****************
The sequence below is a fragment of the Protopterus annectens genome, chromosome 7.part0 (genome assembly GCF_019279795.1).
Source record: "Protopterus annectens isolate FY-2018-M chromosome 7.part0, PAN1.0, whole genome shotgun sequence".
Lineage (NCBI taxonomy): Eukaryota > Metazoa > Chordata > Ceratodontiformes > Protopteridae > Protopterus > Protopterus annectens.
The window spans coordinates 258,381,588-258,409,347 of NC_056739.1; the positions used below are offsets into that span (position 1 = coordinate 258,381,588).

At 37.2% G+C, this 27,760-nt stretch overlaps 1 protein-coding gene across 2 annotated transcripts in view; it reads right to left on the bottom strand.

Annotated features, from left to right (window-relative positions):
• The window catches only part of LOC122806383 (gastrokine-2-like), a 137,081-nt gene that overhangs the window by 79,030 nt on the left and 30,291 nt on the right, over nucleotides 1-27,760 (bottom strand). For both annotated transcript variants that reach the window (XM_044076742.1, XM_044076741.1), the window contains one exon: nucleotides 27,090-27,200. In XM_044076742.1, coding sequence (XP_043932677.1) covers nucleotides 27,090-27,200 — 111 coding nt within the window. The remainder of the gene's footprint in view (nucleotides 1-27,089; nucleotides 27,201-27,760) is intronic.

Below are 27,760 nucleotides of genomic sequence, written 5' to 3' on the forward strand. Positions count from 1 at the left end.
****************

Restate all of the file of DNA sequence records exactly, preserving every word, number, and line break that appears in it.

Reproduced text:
The sequence below is a fragment of the Protopterus annectens genome, chromosome 7.part0 (genome assembly GCF_019279795.1).
Source record: "Protopterus annectens isolate FY-2018-M chromosome 7.part0, PAN1.0, whole genome shotgun sequence".
Lineage (NCBI taxonomy): Eukaryota > Metazoa > Chordata > Ceratodontiformes > Protopteridae > Protopterus > Protopterus annectens.
The window spans coordinates 258,381,588-258,409,347 of NC_056739.1; the positions used below are offsets into that span (position 1 = coordinate 258,381,588).

At 37.2% G+C, this 27,760-nt stretch overlaps 1 protein-coding gene across 2 annotated transcripts in view; it reads right to left on the bottom strand.

Annotated features, from left to right (window-relative positions):
• The window catches only part of LOC122806383 (gastrokine-2-like), a 137,081-nt gene that overhangs the window by 79,030 nt on the left and 30,291 nt on the right, over nucleotides 1-27,760 (bottom strand). For both annotated transcript variants that reach the window (XM_044076742.1, XM_044076741.1), the window contains one exon: nucleotides 27,090-27,200. In XM_044076742.1, coding sequence (XP_043932677.1) covers nucleotides 27,090-27,200 — 111 coding nt within the window. The remainder of the gene's footprint in view (nucleotides 1-27,089; nucleotides 27,201-27,760) is intronic.

Below are 27,760 nucleotides of genomic sequence, written 5' to 3' on the forward strand. Positions count from 1 at the left end.